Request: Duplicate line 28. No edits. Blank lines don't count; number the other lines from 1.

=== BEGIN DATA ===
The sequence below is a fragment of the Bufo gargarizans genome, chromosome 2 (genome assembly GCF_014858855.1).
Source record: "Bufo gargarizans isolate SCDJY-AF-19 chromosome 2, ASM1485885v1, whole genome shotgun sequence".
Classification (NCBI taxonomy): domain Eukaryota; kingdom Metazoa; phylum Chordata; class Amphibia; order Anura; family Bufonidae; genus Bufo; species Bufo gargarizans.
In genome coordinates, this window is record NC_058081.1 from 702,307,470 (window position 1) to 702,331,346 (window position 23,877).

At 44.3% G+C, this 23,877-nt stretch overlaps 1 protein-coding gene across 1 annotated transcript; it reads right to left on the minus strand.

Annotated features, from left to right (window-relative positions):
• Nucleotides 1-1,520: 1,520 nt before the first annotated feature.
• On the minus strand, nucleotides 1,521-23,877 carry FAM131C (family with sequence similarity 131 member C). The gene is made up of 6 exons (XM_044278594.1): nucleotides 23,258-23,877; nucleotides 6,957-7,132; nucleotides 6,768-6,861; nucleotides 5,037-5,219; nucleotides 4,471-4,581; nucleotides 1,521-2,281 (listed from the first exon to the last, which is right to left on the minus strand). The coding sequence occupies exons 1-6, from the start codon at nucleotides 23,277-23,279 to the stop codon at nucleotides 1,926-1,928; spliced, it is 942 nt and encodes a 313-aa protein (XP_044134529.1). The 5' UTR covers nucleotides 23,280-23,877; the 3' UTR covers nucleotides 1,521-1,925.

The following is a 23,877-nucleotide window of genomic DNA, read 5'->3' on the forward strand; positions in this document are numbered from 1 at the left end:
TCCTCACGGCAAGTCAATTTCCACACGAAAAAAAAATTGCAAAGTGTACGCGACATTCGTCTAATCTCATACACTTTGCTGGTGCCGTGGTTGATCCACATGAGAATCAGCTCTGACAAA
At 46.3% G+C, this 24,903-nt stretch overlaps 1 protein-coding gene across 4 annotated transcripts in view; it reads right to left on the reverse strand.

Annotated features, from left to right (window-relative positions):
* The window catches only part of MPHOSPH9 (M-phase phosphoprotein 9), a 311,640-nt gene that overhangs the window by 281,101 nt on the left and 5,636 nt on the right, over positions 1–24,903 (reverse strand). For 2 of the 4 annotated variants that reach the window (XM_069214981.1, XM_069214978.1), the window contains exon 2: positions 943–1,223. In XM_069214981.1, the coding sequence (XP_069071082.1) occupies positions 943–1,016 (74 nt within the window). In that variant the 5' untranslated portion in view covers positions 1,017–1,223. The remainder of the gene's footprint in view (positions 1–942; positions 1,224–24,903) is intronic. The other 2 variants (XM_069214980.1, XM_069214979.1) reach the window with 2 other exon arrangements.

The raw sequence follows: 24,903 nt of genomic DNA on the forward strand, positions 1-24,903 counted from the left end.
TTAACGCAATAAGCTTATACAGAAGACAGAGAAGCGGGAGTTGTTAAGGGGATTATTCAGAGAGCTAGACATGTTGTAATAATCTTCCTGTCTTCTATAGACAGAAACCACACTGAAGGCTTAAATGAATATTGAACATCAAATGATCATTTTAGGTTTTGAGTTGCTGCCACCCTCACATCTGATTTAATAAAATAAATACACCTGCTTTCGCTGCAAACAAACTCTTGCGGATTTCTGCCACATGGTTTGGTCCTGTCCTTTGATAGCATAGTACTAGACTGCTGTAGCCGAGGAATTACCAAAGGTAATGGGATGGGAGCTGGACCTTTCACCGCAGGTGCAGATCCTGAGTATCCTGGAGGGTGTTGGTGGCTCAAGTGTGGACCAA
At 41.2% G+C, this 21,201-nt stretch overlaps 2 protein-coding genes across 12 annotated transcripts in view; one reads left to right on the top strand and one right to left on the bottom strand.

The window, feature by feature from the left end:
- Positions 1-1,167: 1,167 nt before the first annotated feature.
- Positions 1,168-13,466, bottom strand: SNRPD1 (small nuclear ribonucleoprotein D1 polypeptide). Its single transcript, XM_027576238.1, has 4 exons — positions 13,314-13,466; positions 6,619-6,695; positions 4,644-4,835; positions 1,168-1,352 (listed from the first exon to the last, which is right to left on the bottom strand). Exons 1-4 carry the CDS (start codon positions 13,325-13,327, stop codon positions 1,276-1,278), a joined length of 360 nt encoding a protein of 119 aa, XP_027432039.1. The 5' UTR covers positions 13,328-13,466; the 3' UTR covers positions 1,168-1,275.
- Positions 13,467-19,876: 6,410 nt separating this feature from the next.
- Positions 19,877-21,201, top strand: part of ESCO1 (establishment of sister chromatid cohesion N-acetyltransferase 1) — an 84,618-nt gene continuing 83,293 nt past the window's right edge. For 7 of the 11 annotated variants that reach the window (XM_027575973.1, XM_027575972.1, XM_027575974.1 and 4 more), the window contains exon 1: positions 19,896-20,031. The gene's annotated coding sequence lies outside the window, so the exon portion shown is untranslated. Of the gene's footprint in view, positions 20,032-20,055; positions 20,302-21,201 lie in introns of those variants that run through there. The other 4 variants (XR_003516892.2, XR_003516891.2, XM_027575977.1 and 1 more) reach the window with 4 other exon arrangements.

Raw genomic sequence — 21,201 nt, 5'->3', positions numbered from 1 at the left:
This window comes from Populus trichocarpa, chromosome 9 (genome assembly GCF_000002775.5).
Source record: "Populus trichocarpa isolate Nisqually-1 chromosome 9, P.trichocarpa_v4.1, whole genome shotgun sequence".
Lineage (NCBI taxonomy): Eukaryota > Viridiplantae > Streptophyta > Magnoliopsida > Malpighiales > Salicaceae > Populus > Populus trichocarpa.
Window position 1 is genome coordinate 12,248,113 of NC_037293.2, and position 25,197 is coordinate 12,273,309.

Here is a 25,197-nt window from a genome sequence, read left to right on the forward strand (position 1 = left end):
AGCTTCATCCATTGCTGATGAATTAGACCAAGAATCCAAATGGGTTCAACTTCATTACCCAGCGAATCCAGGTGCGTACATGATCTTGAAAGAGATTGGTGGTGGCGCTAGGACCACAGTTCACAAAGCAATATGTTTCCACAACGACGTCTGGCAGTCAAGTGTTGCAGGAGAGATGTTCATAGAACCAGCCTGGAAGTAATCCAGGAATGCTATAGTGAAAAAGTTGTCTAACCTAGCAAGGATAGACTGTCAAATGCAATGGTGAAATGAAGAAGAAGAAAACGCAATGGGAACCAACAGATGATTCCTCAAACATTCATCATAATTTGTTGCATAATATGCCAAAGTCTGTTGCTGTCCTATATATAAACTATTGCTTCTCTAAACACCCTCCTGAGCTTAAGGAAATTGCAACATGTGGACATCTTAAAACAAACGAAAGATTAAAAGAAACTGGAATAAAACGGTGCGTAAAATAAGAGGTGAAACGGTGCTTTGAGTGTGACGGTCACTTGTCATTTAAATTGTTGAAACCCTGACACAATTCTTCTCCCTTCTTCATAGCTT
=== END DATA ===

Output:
AGCTTCATCCATTGCTGATGAATTAGACCAAGAATCCAAATGGGTTCAACTTCATTACCCAGCGAATCCAGGTGCGTACATGATCTTGAAAGAGATTGGTGGTGGCGCTAGGACCACAGTTCACAAAGCAATATGTTTCCACAACGACGTCTGGCAGTCAAGTGTTGCAGGAGAGATGTTCATAGAACCAGCCTGGAAGTAATCCAGGAATGCTATAGTGAAAAAGTTGTCTAACCTAGCAAGGATAGACTGTCAAATGCAATGGTGAAATGAAGAAGAAGAAAACGCAATGGGAACCAACAGATGATTCCTCAAACATTCATCATAATTTGTTGCATAATATGCCAAAGTCTGTTGCTGTCCTATATATAAACTATTGCTTCTCTAAACACCCTCCTGAGCTTAAGGAAATTGCAACATGTGGACATCTTAAAACAAACGAAAGATTAAAAGAAACTGGAATAAAACGGTGCGTAAAATAAGAGGTGAAACGGTGCTTTGAGTGTGACGGTCACTTGTCATTTAAATTGTTGAAACCCTGACACAATTCTTCTCCCTTCTTCATAGCTT